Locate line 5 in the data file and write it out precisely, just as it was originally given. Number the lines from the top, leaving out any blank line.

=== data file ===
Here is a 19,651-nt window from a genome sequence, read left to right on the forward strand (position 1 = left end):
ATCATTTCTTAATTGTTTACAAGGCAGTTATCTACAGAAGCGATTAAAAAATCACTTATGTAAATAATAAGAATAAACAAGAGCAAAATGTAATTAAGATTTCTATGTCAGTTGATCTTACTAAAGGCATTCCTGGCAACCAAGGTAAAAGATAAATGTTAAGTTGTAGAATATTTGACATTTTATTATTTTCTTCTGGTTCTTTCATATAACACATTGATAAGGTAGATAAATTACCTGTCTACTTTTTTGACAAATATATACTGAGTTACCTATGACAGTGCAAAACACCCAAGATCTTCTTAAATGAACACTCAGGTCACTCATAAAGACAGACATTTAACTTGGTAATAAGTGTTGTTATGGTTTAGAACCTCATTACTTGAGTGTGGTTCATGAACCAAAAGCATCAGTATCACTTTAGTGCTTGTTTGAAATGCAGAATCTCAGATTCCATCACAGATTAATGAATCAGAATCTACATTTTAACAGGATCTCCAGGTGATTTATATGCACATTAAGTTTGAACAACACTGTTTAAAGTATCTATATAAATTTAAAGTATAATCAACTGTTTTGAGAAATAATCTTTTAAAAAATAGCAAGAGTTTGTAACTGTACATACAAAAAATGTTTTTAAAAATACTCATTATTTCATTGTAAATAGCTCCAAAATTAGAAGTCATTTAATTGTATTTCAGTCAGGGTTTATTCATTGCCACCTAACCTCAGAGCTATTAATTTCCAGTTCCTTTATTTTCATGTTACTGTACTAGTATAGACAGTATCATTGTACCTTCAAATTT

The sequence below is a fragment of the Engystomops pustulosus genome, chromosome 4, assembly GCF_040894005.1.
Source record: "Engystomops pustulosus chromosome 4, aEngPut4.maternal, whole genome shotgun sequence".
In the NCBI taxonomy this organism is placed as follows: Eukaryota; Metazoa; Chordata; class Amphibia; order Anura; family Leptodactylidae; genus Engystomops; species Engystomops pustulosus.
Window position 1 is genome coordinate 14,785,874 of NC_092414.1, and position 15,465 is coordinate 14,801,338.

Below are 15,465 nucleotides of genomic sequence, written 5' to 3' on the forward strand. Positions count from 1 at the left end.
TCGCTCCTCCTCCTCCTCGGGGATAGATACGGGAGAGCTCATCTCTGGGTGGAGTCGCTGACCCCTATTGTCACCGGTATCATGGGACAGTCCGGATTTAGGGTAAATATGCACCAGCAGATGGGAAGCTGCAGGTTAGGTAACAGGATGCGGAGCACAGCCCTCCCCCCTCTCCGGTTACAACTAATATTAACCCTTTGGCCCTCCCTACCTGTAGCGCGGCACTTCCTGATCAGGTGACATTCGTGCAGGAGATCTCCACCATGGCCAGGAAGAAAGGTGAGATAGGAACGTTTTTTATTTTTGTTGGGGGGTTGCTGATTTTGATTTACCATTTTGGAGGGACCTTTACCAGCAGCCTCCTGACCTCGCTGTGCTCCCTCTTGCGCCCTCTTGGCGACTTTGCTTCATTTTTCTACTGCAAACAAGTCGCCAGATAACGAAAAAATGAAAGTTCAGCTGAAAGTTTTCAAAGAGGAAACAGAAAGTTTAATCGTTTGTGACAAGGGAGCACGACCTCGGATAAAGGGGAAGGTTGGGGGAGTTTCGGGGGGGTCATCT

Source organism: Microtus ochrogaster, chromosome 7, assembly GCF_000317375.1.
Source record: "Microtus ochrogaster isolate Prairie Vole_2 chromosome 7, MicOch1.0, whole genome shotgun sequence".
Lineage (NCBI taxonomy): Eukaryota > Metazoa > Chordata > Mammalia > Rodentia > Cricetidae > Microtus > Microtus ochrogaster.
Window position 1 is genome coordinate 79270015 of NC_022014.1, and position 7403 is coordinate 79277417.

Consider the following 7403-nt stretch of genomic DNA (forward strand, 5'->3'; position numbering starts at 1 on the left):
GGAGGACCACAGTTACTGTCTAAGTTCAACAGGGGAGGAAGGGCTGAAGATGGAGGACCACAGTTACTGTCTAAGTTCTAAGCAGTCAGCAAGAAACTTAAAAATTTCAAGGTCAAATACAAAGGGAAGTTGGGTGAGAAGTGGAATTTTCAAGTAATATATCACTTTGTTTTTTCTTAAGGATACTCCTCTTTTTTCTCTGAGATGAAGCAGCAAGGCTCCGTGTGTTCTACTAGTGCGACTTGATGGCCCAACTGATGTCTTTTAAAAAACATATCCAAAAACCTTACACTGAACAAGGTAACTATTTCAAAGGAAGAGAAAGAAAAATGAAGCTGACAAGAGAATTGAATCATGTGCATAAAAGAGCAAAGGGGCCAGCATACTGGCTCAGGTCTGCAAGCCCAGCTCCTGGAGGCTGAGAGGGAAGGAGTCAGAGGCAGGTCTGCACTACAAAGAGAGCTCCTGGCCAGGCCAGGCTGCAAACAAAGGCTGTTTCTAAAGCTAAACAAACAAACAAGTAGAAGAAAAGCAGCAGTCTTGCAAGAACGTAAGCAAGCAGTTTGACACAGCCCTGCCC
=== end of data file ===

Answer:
In the NCBI taxonomy this organism is placed as follows: Eukaryota; Metazoa; Chordata; class Amphibia; order Anura; family Leptodactylidae; genus Engystomops; species Engystomops pustulosus.